Thursday, June 6, 2013

Where You Go Plus Who You Phone Equals Who You Are: Secret Court Order Hands Verizon Records To NSA — UPDATED

It is "only" the metadata, i.e., packet data: the number and location of the phone making the calls. But that data, collected over a period of time, can tell the NSA practically everything it wants to know about you. Here's James Ball in The Guardian:


Discussing the use of GPS data collected from mobile phones, an appellate court noted that even location information on its own could reveal a person's secrets: "A person who knows all of another's travels can deduce whether he is a weekly churchgoer, a heavy drinker, a regular at the gym, an unfaithful husband, an outpatient receiving medical treatment, an associate of particular individuals or political groups," it read, "and not just one such fact about a person, but all such facts."

(Glenn Greenwald has more thoughts on what it all means.)

"[A]ll such facts." The NSA can now collect them. (I think it is reasonable to assume it's not just Verizon but at least all mobile phone companies and probably all phone companies in America.) You are where you go; you are who you phone: privacy is dead in America, and you have two presidential administrations to thank for that. The sound you hear is the nation's founders spinning in their graves.

UPDATE: The White House still thinks spying on us all without a warrant is a great idea. Maybe you should flood their mailboxes with letters telling them it isn't.

UPDATE: the Electronic Frontier Foundation (EFF) has accumulated a number of informative links together in one of their online periodical newsletters. They have also introduced me to a parody NSA logo, which they may have created...
Yep. That about says it... plugged in, tuned in, turned on and dropped out of public visibility.


  1. "The White House still thinks spying on us all without a warrant"

    they did have a warrant (or at least a court order issued by the FISA court). the problem is that the 2008 FISA amendments (that senator Obama voted for) allowed the FISA court to issue blanket authorization for spying rather than individual warrants for specific cases against particular individuals. since the 2008 law passed, I have assumed that the government was doing something like this. It is now legal to do so.

    the PRISM thing, i think, may be a different matter.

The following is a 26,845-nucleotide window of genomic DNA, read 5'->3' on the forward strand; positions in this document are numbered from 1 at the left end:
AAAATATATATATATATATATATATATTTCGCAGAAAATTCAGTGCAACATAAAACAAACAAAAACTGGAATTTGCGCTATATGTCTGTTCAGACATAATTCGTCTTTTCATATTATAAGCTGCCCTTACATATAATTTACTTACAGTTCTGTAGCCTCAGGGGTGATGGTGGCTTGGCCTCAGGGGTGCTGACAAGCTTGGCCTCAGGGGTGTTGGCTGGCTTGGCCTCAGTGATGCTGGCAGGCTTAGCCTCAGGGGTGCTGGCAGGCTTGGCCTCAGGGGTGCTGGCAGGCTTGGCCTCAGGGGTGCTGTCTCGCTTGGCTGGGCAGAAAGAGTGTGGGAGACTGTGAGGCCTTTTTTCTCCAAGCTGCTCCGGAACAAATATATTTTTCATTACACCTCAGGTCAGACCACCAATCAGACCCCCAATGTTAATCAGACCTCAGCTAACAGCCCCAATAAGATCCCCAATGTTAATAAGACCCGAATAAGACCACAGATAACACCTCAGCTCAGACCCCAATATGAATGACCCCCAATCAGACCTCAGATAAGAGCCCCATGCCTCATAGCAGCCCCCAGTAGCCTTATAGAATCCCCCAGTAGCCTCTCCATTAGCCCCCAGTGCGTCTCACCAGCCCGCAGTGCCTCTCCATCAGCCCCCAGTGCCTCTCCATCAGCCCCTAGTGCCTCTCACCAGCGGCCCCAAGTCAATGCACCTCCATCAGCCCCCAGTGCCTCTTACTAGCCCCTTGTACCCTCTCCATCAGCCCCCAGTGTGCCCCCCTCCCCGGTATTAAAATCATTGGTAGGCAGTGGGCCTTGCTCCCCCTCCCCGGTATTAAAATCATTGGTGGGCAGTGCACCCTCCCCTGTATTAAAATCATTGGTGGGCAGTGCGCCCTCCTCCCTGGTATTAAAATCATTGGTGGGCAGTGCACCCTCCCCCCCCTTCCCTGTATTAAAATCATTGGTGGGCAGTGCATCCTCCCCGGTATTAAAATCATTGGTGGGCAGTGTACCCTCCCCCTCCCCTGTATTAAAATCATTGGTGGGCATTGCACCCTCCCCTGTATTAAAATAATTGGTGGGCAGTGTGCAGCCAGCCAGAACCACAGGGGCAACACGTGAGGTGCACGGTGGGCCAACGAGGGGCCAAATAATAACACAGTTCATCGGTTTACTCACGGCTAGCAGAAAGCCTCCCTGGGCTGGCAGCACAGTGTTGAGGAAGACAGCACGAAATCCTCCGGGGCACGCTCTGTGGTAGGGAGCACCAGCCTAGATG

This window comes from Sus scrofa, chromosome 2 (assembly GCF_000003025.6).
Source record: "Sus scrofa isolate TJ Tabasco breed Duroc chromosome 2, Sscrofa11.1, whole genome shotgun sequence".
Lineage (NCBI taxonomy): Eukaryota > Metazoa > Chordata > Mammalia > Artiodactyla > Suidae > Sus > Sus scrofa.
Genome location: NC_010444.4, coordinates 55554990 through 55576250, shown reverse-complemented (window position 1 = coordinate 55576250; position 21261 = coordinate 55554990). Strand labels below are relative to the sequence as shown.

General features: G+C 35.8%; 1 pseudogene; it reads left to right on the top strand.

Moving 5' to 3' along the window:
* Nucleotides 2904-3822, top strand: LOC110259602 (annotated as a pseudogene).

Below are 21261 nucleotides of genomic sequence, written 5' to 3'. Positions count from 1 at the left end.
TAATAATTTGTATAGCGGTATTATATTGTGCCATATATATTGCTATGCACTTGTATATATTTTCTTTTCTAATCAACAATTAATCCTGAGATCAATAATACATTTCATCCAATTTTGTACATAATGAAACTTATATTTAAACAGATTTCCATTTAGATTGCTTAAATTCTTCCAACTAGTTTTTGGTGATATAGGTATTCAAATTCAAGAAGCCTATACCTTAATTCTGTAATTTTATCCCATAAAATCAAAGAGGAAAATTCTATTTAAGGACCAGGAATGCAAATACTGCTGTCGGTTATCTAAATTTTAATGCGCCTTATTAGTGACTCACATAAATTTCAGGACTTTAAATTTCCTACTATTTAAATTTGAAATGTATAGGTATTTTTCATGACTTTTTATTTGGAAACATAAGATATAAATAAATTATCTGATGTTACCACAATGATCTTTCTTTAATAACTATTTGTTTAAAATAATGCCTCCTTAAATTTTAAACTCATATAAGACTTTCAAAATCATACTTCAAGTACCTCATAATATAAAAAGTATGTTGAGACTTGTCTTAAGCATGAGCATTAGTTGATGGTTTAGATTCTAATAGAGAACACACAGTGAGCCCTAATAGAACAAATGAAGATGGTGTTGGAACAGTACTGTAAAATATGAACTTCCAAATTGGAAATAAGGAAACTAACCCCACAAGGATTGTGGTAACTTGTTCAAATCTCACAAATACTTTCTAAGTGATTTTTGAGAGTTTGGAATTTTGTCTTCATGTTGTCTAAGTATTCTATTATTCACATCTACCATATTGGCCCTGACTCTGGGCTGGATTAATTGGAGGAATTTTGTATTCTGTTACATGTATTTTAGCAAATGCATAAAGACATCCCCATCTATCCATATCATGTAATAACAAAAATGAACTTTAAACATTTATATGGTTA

1. 'noz, I realize the futility of my reading the Fourth Amendment for deep content, given that IANAL. But I can't help noticing the word "particularly" regarding the naming of what, where and who are to be searched. How can any sort of "fishing expedition" law, which this clearly is, comply with the Fourth Amendment's requirement of particularity? I realize the courts' power to interpret laws (including the Bill of Rights) can become a power to transform those laws, and I understand that that is what the FISA court is doing here. But I wish we had a real Supreme Court on the bench to examine the constitutionality of such actions. It seems mighty fishy to me.

      As to PRISM, I am just being introduced to that today by the Guardian article. At first glance, it looks pretty scary.

  2. Remember The Handmaid's Tale? Where the US has become a military-dictatorship/police-state/theocracy/fundamentalist-christianity-gone-wild? And after many adventures, the main character manages to escape over the border into Canada where eveything is lovely and perfect? I guess Margaret Atwood knew what she was talking about . . . .

    1. Oh, yes, c, I remember The Handmaid's Tale... more chilling even than 1984. Atwood is a splendid author.

      I don't know that I'd want to scamper to Canada; they have problems of their own. I've been reading some mystery novels by Louise Penny, set in Québec; their multicultural problems are in some ways worse than our own. But at least in Canada it's less likely you'll be shot dead on the street.



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